Guest Bloggers

When the Spirit Builds the Church

By Skye Jethani – I highly recommend subscribing to his daily devotional for more thoughtful wisdom in your inbox each day.

Where God’s Spirit is present, you will find a community that transcends differences. People will be bound to each other in a way that makes no earthly sense. The ordinary bonds of unity like culture, politics, class, or ethnicity will be insufficient to explain what connects the people of Christ. In his church, enemies will be friends, divisions will be mended, hatreds will be healed, and offenses will be overcome.

Where God’s Spirit is not present, however, a “Christian” community will accept a counterfeit kind of connection; a perception of unity that comes by forcibly eliminating all differences. What human efforts produce is mere uniformity where external behaviors, appearances, and preferences do not deviate. In such communities, everyone thinks the same, speaks the same, prefers the same music, and pursues the same goals. In other words, human power alone can produce a community that would probably exist even without the supernatural presence of God’s Spirit, and it may even be an effective organization—but it would not be a church. As A.W. Tozer said, “One hundred religious persons knit into a unity by careful organization do not constitute a church any more than eleven dead men make a football team.”

A few years ago, I was passing through the airport in Frankfurt, Germany. In the middle of the terminals were large glass boxes, about eight feet square, with a door. Above each box was a sign that said, “CAMEL.” They were smoking chambers sponsored by Camel cigarettes. Smokers were crammed inside like animals in a zoo exhibit, while other travelers stopped, pointed, and even took pictures of the strange humans on display in the smoked-filled habitats.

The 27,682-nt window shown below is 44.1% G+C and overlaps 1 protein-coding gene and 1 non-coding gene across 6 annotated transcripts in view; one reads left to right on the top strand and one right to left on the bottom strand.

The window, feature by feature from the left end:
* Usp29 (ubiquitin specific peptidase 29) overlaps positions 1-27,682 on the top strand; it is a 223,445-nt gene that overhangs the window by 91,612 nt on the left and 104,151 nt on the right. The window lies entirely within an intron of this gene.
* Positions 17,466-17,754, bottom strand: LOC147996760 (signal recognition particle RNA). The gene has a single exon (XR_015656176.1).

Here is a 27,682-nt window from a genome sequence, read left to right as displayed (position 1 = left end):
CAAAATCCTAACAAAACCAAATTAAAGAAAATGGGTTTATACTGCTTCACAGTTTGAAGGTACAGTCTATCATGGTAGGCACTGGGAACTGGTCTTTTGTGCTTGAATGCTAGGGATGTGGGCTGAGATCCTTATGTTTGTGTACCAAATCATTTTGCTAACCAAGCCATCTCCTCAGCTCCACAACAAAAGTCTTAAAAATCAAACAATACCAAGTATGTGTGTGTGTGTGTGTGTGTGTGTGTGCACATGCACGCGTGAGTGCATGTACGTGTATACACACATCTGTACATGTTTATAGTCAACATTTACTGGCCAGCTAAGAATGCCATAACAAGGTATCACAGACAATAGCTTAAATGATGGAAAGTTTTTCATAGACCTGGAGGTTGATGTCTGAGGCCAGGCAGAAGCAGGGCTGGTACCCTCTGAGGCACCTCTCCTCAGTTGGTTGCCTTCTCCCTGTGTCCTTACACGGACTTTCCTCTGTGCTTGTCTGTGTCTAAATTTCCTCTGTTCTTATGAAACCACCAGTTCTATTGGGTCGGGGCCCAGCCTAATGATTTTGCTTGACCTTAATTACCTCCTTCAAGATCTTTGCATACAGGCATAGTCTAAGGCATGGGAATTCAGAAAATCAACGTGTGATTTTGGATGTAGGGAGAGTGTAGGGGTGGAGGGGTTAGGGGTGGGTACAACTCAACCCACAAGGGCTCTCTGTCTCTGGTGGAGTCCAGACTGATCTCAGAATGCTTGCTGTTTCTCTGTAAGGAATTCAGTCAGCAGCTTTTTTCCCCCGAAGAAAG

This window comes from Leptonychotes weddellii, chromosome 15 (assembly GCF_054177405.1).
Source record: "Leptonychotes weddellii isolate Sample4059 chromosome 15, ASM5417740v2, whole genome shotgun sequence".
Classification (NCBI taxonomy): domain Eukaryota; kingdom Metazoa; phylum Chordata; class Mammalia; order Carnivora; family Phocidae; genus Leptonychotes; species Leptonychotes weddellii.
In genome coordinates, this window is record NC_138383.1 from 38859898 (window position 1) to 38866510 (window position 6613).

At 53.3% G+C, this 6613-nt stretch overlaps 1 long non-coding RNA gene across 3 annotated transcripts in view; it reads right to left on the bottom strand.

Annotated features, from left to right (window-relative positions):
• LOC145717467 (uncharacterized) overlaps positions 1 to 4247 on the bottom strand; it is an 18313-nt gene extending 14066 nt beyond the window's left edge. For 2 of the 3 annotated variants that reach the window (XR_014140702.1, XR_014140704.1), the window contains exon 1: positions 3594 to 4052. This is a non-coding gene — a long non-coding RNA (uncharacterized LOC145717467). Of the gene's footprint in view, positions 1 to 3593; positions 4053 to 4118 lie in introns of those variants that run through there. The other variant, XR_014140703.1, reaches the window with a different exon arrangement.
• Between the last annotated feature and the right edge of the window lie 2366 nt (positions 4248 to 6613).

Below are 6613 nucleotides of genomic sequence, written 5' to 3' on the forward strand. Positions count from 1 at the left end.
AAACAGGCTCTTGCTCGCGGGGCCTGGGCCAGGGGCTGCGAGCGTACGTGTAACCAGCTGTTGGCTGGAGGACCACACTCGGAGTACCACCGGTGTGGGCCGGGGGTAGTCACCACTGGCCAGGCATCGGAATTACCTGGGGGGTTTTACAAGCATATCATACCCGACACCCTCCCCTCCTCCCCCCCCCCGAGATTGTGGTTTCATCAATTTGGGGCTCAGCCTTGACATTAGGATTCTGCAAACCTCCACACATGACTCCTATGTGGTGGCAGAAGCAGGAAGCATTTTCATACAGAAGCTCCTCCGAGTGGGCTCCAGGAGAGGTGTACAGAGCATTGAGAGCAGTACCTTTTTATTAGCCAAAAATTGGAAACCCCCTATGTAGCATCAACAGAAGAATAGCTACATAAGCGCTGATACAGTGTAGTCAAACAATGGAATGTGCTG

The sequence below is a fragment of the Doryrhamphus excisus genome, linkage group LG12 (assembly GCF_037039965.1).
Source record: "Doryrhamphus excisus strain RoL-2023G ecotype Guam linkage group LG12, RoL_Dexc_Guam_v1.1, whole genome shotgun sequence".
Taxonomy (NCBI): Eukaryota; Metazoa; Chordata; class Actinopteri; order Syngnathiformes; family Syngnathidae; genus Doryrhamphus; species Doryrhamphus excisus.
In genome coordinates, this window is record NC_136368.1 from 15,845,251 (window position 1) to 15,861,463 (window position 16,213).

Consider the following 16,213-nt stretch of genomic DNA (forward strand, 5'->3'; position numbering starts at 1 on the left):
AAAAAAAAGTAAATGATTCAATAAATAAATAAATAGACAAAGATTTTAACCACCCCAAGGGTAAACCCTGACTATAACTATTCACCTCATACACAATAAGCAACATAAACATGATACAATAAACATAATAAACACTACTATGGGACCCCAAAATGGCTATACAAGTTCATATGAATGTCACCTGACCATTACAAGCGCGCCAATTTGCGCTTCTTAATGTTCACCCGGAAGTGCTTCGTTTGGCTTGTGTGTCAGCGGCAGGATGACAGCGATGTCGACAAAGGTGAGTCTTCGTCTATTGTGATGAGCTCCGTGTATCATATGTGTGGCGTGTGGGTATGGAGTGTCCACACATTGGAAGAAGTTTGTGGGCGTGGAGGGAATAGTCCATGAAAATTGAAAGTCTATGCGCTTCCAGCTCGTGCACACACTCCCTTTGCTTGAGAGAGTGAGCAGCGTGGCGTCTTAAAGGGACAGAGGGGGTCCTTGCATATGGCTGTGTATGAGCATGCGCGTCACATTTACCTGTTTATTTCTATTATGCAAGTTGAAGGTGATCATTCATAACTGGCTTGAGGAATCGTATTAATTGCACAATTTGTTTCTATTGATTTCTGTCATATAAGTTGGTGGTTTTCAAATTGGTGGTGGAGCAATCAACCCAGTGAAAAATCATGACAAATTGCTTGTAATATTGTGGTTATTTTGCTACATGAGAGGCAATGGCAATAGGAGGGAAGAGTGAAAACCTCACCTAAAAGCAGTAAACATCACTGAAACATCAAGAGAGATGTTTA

A church built on human uniformity rather than the Spirit’s unity is like those smoking chambers. At first glance, these churches appear to be a tight community of people all committed to the same activity. Look more closely, however, and churches without the Spirit’s power are just a group of strangers who gather occasionally in a box, blow smoke at each other, and appear very odd to those on the outside.

When the Spirit builds a church, on the other hand, it is possible to experience far more than just uniformity. The Spirit fosters a unity that rests far deeper than conformity to social, cultural, and behavioral preferences. It’s a oneness rooted in communion with Jesus himself. Again, A.W. Tozer captures the truth well:

“Has it ever occurred to you that one hundred pianos all tuned to the same fork are automatically tuned to each other? They are of one accord by being tuned, not to each other, but to another standard to which each one must individually bow. So one hundred worshipers met together, each one looking away to Christ, are in heart nearer to each other than they could possibly be, were they to become ‘unity’ conscious and turn their eyes away from God to strive for closer fellowship.”

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